These men and women are commendable with their perseverant spirits to endure all of these. But it is equally a struggle for those service members living overseas. 

Struggles Of A Deployed Military Personnel 

According to studies almost 20% of service members assigned in the Middle East experience mental health problems such as anxiety and depression.  Being away from your family is tough enough, and then you have to be in an unfamiliar country, stripped away from the basic comforts you enjoy at home. 

All your life, you have been training to serve the country. Maybe as a kid, you have always dreamed of being a soldier. You take pride that your job is one of the noblest professions and have already accepted the sacrifices that come with it. However, military training cannot turn you into a heartless person. There will be days when you go through rough patches and long for your family’s presence. 

Here are some of the experiences the military personnel go through after deployment: 

  • Missing The Special Days 

Birthdays, anniversaries, and holidays usually pass by without your spouse and kids. It will get lonely, but you have to make the most of it. Typically, calls and emails are allowed during this time.  But the tangible presence of your significant other and children other is undoubtedly missed. “The Soldier is preparing to go, so he is pulling back from the Family,” said Navy Capt. Daphne Brown, a clinical psychologist at Landstuhl Regional Medical Center, Germany. “He has to invest in the mission.” “But the spouse does it from a fear that something will happen,” she said.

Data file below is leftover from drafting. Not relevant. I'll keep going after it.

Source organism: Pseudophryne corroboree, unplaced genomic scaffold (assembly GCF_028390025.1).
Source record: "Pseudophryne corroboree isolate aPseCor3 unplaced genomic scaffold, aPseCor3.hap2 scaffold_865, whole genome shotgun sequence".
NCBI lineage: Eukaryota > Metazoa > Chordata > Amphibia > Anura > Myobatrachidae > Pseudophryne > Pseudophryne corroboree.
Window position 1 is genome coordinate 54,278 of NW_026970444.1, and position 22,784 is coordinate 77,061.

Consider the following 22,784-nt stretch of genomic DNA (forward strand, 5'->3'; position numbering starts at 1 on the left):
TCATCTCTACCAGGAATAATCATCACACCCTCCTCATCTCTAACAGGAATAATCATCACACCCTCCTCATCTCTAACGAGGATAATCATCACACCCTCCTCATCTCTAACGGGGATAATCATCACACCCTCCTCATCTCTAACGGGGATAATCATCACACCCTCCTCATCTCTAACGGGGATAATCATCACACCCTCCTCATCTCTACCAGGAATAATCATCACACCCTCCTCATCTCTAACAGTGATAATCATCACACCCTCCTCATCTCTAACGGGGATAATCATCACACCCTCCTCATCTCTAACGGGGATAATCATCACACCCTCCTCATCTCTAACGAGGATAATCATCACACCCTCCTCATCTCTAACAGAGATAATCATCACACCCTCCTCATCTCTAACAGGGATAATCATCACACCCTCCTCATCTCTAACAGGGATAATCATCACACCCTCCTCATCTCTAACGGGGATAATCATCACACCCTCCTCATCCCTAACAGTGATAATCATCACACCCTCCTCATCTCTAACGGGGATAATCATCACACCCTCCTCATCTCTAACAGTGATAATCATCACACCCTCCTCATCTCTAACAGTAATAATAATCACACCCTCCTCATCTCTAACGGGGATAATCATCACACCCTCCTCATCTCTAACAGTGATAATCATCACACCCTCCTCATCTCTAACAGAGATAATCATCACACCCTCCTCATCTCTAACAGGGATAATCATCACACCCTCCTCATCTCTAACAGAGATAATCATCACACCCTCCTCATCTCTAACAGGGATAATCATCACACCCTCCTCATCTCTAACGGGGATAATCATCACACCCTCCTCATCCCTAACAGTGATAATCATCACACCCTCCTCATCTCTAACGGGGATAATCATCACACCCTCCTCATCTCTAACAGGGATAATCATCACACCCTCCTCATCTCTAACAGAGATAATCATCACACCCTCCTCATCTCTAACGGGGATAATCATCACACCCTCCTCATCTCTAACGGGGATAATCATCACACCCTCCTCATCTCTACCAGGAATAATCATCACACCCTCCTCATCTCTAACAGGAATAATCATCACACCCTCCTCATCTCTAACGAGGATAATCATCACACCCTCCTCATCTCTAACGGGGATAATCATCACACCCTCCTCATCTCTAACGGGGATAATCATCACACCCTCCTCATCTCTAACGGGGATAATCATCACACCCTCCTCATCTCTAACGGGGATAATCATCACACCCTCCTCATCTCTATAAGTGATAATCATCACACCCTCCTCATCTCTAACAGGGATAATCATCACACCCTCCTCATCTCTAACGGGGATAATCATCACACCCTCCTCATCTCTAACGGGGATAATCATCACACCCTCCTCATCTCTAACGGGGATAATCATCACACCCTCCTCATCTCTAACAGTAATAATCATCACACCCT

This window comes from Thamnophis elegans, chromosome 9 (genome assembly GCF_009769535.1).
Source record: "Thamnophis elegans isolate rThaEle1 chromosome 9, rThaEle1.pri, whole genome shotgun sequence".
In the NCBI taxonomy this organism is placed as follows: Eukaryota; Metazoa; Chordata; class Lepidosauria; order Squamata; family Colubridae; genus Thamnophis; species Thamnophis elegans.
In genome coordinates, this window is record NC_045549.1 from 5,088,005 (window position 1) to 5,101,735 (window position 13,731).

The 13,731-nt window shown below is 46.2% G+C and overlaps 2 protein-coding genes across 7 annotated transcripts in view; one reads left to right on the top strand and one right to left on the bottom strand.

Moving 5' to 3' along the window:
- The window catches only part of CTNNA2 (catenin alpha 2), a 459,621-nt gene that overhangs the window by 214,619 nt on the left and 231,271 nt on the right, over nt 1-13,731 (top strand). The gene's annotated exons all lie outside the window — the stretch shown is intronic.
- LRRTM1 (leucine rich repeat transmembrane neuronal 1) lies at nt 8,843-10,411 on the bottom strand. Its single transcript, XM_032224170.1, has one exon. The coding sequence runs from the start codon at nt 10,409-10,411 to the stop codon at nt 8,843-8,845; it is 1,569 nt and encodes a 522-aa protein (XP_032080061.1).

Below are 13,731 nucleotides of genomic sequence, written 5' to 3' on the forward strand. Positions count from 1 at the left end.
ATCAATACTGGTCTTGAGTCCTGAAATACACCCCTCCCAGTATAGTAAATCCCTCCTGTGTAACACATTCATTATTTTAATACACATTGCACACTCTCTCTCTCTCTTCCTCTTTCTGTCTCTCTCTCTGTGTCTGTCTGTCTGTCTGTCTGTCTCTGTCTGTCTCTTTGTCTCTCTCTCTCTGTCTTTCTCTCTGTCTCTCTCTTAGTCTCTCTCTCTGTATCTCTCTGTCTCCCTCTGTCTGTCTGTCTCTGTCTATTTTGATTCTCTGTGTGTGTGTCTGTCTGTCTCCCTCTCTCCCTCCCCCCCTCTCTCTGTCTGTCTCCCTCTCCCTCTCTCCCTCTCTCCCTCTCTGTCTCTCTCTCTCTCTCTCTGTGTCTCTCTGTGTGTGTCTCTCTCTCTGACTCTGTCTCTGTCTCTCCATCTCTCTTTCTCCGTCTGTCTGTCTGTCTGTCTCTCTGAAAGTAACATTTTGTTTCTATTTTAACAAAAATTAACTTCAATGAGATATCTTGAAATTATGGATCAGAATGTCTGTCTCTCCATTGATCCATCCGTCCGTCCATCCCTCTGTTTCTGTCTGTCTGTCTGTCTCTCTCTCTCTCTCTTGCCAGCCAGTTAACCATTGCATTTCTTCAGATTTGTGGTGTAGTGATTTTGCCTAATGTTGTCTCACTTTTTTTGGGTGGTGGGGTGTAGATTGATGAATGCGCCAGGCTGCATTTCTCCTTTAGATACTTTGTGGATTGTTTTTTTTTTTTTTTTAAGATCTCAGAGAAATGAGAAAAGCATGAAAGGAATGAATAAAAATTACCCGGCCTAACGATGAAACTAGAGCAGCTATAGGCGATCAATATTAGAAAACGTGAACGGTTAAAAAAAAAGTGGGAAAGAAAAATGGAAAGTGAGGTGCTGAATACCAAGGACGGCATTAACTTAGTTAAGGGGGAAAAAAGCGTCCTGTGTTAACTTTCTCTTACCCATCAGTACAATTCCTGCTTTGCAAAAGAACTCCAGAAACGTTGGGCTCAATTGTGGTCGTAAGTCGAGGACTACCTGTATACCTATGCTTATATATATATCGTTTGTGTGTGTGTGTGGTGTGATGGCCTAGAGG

• Battling Existential Crisis 

Being in a war zone, you cannot help but think about when it is going to be your last day. However, more than thinking about yourself, you also worry about the people that you will leave behind. Although you know that your death will most likely be honorable, you are aware of how heartbroken your family is going to be when you are gone after being away from you for a long time. 



  • Missing Being A Parent 

This one is probably the biggest regret of overseas military personnel. You will likely miss the firsts of your child, and maybe you will be recognized by your baby as “mommy” or “daddy” on the computer or phone screen where you talk a few times a month. As much as you want to be involved in the upbringing of your child, you can’t avoid feeling helpless because you are a thousand miles away. 

Having said this much, families who are thriving in this situation are remarkable. Being away from loved ones will surely take a toll on our emotional well-being, but it takes a steadfast heart and mind to endure all of these. 

On a final note, some organizations allow you to send support to military families by sending thank you letters to the deployed soldier. This appreciation will encourage them and help their emotional state. By this little act, we are also taking part in protecting the country by supporting our soldiers as they endure service without the comforts of their families.